(1978, USA, 94')
Chicago, 1916. Bill is a foundry worker. After a fight with his boss, he leaves for good and heads West with sister Linda and girlfriend Abby. The three arrive to the Texas Panhandle, where they are hired as day labourers for harvest season. Once Bill finds out that the farmer is smitten with Abby as well as seriously ill, he pretends that Abby is the sister, and pushes Abby to seduce the farmer. Things don’t go as planned, for Nature has her way to overcome puny human intensions, and the story takes on Bible-inspired vengeance undertones.
The second feature by Texan filmmaker Terrence Malick, and the endowed a Major-worthy budget, is another step forward in the making of his poetics. Originally filmed in 35mm, then blown up to 70 to fit six sound channels, the picture is an absolute visual poem. Malick instructed his cinematographer Néstor Almendros (later awarded an Oscar) to use only natural light at golden hour, taking inspiration from paintings by Edward Hopper and Georges de La Tour. A counterpoint to the images is Ennio Morricone’s amazing score.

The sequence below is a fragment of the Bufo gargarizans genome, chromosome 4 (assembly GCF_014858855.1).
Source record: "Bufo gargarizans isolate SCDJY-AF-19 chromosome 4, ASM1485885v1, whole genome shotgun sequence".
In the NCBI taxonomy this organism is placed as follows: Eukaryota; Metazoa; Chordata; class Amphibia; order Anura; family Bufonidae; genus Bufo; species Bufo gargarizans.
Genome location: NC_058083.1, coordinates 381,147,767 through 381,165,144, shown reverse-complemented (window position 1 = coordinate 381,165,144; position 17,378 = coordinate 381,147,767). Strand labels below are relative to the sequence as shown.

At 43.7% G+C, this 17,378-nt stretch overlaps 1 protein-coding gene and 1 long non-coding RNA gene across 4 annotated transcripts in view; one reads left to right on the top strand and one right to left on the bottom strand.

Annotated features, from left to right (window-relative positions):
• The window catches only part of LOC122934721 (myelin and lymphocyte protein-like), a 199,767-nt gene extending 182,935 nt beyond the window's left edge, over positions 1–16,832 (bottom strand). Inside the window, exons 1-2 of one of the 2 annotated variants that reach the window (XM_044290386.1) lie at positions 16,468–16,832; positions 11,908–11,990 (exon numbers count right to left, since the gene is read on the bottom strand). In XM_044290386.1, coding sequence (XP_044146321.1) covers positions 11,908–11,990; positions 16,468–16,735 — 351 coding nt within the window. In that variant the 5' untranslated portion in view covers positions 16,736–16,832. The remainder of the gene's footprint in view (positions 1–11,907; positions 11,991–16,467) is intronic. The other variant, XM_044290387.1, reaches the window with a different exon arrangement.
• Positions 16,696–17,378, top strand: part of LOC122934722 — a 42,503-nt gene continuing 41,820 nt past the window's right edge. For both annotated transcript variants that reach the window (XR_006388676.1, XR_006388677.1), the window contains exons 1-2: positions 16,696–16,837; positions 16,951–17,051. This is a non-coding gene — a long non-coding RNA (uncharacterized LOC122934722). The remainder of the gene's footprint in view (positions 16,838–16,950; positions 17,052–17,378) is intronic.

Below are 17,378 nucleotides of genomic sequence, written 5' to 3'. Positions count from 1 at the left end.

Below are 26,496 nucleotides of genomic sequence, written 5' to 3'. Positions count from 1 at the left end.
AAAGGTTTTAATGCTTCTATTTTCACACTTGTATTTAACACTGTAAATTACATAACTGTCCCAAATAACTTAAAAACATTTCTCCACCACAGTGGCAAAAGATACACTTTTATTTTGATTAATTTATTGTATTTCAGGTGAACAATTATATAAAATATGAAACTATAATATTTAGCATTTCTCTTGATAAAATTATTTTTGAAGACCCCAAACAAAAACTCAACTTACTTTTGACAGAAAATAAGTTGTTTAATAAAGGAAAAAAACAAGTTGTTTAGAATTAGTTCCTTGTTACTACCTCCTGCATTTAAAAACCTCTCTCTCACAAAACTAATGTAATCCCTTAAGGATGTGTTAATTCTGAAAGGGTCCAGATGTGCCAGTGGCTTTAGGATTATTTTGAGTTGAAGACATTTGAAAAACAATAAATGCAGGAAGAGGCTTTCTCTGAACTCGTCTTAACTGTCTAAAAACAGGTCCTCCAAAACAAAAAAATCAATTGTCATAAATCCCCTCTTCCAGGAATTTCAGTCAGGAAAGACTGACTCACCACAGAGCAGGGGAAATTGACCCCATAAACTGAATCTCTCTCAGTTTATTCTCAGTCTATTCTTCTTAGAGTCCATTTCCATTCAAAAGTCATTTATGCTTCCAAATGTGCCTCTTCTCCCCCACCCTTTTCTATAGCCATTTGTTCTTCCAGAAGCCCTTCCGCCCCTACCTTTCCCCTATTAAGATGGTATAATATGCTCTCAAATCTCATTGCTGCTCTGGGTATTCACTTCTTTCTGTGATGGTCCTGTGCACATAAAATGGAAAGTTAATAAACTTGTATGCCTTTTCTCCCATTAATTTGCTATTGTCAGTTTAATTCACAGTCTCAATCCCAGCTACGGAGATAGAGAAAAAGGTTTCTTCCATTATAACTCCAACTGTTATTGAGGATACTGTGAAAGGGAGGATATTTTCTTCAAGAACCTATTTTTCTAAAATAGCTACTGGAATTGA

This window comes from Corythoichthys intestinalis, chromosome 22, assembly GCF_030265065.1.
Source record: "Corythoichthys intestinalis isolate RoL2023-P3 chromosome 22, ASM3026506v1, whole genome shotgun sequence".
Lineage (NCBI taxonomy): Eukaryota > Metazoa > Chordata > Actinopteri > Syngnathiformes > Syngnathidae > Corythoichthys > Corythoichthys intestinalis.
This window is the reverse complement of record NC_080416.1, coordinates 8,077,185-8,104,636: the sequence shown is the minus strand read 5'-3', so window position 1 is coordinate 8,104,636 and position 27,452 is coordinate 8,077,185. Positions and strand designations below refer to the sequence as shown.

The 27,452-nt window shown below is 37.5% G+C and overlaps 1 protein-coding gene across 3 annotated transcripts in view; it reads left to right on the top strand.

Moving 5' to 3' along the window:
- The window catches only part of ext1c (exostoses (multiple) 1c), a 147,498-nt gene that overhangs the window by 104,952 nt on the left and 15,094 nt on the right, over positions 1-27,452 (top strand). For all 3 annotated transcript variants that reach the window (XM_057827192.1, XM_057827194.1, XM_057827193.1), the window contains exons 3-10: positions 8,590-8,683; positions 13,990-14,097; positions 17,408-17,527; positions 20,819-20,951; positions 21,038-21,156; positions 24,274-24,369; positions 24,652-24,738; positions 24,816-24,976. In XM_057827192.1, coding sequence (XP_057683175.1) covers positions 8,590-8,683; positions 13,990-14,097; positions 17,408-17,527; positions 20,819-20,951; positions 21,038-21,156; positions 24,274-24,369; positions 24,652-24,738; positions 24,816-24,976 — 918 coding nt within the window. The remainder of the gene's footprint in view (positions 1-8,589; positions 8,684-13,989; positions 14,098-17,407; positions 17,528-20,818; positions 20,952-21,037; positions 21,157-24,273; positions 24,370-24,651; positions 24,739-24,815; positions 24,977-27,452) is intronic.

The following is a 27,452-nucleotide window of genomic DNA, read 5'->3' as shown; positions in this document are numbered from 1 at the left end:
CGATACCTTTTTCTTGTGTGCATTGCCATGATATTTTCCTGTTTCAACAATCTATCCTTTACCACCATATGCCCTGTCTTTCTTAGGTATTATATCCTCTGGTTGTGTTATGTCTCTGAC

Days of Heaven won the Best Direction Award at the Cannes Film Festival in 1979. It was not commercially successful, hence Malick’s twenty-year hiatus, exacerbated by the failure of the ambitious project he was working on: Q (Qasida).
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